Tuesday, April 30, 2013

Certain Roth conversions are final

Under the new tax law, it is now easier to convert your employer-sponsored retirement plan such as a 401(k), 403(b), or 457 into a Roth IRA account. This is similar to converting your traditional IRA into a Roth IRA, but with one very significant difference.

When you convert a traditional IRA into a Roth IRA, you can change your mind and undo this conversion (also known as a recharacterization) by October 15 of the following year. This may make sense when the value of the account has dropped since you did the conversion, because you do not want to pay tax on a higher value than the account currently has.

When you convert an employer-sponsored retirement plan, you do not have the option of undoing the conversion by October 15. Once you convert your employer-sponsored retirement plan into a Roth IRA, it cannot be undone.

If you decide to convert your entire 401(k) into a Roth IRA, the entire balance will be taxable in the year of the conversion.

If you want to take advantage of this new provision, please contact our office first because there are some very important tax planning consequences to consider. If done without proper tax counsel, you may be paying more taxes than you should. In light of the new tax law, there are now more variables that need to be considered in your tax planning. 

Thursday, April 25, 2013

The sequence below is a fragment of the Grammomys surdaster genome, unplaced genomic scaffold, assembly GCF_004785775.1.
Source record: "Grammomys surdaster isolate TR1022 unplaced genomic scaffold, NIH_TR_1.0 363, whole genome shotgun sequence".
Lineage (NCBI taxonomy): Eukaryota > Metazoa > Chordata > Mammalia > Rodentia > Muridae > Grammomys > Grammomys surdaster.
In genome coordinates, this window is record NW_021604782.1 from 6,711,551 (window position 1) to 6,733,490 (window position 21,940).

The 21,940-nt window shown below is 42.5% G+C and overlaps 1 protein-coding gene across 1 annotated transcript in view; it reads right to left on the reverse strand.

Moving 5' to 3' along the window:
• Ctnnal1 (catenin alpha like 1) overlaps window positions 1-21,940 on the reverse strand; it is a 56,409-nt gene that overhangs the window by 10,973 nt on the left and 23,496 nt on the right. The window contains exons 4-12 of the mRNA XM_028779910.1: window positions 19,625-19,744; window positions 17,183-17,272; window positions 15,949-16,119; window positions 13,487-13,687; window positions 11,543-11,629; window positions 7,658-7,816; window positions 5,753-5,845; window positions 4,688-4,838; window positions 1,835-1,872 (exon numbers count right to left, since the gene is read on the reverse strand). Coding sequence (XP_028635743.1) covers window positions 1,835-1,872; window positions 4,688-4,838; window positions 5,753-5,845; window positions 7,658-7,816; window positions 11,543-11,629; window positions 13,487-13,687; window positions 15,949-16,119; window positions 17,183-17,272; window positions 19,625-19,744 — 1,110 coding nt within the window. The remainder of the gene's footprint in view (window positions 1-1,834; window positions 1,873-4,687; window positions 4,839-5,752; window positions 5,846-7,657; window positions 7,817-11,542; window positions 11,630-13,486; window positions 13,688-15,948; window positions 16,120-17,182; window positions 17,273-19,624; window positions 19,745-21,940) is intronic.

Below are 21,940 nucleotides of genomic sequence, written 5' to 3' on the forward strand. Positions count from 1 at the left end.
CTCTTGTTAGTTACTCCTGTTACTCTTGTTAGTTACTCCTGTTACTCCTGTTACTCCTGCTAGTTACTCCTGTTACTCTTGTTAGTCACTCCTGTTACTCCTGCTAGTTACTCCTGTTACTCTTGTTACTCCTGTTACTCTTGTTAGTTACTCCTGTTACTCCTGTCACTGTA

Simplify your tax recordkeeping

Did you spend hours pulling together your tax records in preparation for filing your 2012 tax return? It doesn't have to be that way. Avoid the problem next year by taking a few simple steps now.

* First, decide what records you need to keep for the current year. Generally speaking, you'll need records of income items and deductible expenses. Use your 2012 tax return as a guide.

* You'll also need to keep some items for longer periods. For example, you may need purchase records for your house and other investments years later to calculate your capital gains.

* Set up a filing place for each category. Use folders or plastic pouches for paper records, such as charitable receipts, property tax payments, and mortgage reports.

* If you manage your banking and finances online, open up a series of folders on your hard drive. Save copies of electronic statements or transaction receipts in the relevant folder. Remember to make regular data backups.

* Then stay current with your records as you go through the year. It's easier to spend a few minutes each month than to have to spend hours reconstructing everything at the end of twelve months.

* At the end of each month, highlight income and deduction items in your check register. Use one color for charitable contributions, another for work expenses, and so on. You can do this whether you keep your register on paper or on a computer. Make sure any associated receipts are filed away correctly.

* At year-end, you should know exactly what falls into each category and where the records are.

Remember, the better your recordkeeping, the better your chances of maximizing tax breaks. If you have questions about the records you need to keep, give us a call.

Tuesday, April 23, 2013

Don't treat the IRS as your banker